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I Changed My Last Name in My 20s, but Not for a Husband

I didn't need anyone else to decide my last name for me. For the first time, I'd done something uniquely me in every way.

Three years ago this past July, I changed my last name. I was born Amanda Feinberg, and to the world, I'm now Amanda Fayer. I have a new social security card, passport, driver's license, lease and credit card. My graduate school degree has a different last name on it than my undergraduate diploma. But I am not, and never have been, married. I changed my name as a way to establish my own identity, and, well, because I wanted to. 

My new surname came from my clan. My grandmother, Renee Faye Herzog (née Bettleman), to me, was much more than just my mother's mother. For as far back as I can remember, my grandmother's role in my life was a powerful one, having moved in with my parents and me following a divorce and the first of two breast cancer diagnoses when I was a child. Nothing excited me more than a Friday night sleepover with my grandmother or a trip out for dinner. My scaled-down, two-piece nylon jumpsuits resembled the "grandma suits" in her closet, and at the age of 6, I even tried to dye my hair red to match hers. 

She taught me how to knit, to cook, and how to tie my shoes. 

So, when she was diagnosed with terminal ovarian cancer in 2011 and I learned that my closest friend was going to die — and soon — I thought long and hard about a way I could keep her with me forever. 

The author's grandmother at her high school graduation.

And then I thought about the power of a name. Traditionally, women in the U.S. take the family name of another person once they are married, but, single at 27, I felt little pressure to marry. I'd just been accepted to graduate school and was on track to have a successful career. What prevented me from starting over, taking the reigns of my own identity and coming up with a name that honored my grandmother — something that reminded me of her profoundly and often, whenever I spoke or signed my name? I didn't mind Feinberg, but I didn't love it either.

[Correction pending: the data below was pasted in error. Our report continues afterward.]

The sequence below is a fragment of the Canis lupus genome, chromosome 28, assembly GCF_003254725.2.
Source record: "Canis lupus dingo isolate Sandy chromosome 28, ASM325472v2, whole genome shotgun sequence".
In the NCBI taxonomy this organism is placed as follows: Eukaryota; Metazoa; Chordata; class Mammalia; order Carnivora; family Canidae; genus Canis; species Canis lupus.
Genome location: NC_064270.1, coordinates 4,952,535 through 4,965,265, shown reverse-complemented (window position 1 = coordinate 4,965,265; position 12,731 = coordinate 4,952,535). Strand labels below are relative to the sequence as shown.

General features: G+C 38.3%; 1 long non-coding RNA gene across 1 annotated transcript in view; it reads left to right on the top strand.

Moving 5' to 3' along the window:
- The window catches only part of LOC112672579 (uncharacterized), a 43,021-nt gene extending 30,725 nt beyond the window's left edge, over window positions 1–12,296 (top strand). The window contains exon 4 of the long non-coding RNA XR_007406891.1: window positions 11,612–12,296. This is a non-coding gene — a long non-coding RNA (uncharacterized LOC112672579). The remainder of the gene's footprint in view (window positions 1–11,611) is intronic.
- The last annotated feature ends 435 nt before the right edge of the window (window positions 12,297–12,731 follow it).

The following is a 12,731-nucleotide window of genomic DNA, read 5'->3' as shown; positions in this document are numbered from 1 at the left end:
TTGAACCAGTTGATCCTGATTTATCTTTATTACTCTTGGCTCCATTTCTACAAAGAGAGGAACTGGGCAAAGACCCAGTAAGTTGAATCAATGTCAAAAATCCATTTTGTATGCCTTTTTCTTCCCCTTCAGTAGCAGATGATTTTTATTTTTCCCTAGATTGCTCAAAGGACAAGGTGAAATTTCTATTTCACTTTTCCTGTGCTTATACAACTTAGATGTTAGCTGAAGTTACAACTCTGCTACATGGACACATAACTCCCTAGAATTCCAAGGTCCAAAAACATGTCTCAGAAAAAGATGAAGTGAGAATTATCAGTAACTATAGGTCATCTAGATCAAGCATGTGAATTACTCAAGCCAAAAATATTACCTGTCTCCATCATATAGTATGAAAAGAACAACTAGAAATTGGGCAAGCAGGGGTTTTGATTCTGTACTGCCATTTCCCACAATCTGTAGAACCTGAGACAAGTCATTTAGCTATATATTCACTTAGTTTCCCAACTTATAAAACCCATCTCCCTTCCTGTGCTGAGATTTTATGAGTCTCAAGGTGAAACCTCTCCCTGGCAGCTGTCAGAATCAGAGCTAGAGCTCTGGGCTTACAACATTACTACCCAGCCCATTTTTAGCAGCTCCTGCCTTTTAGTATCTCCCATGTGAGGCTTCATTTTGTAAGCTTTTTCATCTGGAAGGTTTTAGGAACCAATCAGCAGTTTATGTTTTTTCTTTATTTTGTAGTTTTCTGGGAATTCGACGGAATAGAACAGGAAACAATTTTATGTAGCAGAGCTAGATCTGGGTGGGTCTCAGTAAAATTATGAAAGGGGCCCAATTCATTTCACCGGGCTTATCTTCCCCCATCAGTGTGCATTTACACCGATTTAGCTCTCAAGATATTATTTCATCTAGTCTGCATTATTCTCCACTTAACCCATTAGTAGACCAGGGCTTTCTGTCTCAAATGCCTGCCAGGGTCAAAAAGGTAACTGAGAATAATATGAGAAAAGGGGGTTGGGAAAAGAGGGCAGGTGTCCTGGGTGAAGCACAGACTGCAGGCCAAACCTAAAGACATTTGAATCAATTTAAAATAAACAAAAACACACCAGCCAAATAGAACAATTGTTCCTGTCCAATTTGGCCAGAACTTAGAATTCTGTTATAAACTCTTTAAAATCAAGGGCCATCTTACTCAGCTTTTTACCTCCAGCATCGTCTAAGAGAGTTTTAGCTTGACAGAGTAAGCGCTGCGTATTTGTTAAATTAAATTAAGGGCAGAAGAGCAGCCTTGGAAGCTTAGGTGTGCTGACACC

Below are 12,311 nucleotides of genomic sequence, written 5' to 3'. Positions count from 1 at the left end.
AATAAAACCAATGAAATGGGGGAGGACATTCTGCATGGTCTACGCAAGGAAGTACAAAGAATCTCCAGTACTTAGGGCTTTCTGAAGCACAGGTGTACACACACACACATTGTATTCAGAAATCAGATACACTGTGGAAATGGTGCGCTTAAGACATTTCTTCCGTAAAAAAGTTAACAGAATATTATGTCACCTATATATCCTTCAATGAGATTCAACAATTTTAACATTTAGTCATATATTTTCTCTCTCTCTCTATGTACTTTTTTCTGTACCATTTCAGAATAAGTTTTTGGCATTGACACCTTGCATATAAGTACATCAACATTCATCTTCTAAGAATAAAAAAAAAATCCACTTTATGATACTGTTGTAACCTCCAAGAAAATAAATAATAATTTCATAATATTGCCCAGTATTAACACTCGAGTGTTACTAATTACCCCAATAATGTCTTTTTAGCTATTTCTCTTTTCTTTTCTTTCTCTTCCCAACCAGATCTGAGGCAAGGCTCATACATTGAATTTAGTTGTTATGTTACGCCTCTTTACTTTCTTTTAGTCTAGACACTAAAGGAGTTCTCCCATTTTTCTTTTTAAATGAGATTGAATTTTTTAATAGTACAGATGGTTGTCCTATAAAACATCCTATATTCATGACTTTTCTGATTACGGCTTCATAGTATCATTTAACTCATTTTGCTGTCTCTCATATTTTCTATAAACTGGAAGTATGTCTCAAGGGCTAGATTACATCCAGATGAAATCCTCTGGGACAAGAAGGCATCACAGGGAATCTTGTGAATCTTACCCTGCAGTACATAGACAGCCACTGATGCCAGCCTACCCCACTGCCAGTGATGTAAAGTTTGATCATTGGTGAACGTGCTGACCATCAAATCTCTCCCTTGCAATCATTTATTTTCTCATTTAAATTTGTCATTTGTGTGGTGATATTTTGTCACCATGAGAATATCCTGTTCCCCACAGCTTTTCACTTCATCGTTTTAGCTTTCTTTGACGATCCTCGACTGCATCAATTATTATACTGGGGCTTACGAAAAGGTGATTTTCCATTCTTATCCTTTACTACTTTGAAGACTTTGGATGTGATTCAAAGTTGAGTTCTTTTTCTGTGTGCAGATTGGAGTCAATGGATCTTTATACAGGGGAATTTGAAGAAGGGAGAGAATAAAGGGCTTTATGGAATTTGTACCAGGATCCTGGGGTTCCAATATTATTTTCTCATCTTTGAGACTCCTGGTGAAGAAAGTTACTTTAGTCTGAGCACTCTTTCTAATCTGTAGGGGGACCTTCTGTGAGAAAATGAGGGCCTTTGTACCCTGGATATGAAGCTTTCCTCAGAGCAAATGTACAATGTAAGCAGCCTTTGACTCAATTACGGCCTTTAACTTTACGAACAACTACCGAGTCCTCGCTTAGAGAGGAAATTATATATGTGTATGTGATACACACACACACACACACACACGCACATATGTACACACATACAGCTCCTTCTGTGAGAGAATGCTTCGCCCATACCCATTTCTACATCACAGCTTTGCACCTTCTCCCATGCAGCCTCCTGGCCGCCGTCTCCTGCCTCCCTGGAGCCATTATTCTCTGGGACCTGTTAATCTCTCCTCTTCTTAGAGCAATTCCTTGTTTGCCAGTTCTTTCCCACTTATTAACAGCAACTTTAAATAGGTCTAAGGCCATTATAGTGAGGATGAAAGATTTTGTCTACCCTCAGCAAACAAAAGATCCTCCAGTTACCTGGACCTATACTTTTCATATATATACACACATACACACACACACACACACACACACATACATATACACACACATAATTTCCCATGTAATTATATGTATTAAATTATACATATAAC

And so "Fayer" was born, a blend of my grandmother's first name, Renee, and her middle name, Faye. By using the name Fayer, not only could I keep my initials, I could also maintain a Jewish last name and my ties to the heritage of my family. I'd never considered changing my last name for any reason other than marriage, so the period of reflection that followed was uncharted territory. I researched every angle: city, state and federal guidelines, associated fees and made a list of all potential hurdles and side effects, from the volume of paperwork to the confusion an unanticipated name change would warrant. 

That said, I was surprised with the process and how easy it was. All in all, the change took a few months. In New York City it costs just $65 to file a petition with the courts and after two quick trips downtown to Manhattan's Centre Street, my new name was approved. The most frustrating part was finding exact change to pay the clerk and the biggest hassle was waiting in line at the DMV to get my new driver's license. Once the judge had slammed the gavel and the change announced in a local newspaper, it was official. On July 13, 2012, I became Amanda Fayer.